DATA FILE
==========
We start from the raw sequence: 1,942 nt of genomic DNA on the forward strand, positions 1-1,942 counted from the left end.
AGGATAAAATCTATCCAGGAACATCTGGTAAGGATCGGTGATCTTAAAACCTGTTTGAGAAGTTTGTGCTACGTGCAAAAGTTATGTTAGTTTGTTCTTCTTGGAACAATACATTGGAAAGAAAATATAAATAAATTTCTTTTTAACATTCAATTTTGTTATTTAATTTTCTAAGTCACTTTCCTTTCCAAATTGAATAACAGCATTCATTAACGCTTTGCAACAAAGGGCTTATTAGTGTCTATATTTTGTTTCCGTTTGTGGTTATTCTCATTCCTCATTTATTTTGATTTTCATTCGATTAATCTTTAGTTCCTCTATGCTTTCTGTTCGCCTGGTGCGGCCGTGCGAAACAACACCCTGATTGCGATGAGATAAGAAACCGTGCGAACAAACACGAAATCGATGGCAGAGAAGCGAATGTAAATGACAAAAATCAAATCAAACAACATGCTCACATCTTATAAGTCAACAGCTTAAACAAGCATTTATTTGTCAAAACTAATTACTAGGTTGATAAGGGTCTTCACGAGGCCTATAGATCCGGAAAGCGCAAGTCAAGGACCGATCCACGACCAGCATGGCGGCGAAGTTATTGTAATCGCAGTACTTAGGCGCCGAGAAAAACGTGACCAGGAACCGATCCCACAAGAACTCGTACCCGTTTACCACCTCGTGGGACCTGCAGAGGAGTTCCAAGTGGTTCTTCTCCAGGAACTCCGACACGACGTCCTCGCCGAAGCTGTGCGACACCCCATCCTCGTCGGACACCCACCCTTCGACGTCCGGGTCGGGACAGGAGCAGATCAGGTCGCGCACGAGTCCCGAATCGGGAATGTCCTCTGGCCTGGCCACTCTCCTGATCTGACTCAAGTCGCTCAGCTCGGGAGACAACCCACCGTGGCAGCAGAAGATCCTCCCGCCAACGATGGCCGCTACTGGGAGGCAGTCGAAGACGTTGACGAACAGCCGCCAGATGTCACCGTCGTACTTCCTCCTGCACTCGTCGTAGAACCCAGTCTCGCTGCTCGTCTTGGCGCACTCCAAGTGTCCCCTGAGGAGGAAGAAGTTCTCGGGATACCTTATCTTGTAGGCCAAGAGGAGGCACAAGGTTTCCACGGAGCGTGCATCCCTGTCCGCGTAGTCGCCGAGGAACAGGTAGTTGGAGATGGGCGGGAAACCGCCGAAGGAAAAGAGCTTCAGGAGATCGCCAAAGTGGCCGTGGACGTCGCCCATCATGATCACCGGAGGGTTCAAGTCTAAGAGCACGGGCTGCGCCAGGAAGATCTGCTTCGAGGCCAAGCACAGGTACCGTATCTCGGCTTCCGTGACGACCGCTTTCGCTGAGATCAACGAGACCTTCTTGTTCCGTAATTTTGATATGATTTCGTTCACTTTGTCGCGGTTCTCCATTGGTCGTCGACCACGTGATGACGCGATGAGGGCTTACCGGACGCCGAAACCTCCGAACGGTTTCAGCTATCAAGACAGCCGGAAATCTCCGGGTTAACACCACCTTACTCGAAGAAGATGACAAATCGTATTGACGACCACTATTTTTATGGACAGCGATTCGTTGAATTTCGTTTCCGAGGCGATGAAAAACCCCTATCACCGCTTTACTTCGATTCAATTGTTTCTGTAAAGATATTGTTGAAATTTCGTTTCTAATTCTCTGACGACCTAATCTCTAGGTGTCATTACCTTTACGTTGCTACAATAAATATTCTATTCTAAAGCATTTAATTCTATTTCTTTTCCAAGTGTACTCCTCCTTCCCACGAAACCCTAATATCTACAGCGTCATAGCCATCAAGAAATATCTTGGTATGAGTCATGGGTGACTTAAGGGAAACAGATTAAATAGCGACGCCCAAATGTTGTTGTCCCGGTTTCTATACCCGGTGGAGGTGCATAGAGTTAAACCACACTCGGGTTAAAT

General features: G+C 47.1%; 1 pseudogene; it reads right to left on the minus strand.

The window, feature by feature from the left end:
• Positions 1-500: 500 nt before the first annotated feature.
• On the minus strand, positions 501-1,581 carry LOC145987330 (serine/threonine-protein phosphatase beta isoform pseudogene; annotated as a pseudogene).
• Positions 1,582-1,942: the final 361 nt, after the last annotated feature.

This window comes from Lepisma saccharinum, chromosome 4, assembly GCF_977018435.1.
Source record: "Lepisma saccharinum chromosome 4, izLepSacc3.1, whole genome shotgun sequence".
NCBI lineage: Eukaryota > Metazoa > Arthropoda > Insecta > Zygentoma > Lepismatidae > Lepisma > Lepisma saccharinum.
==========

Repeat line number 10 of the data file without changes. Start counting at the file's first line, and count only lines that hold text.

NCBI lineage: Eukaryota > Metazoa > Arthropoda > Insecta > Zygentoma > Lepismatidae > Lepisma > Lepisma saccharinum.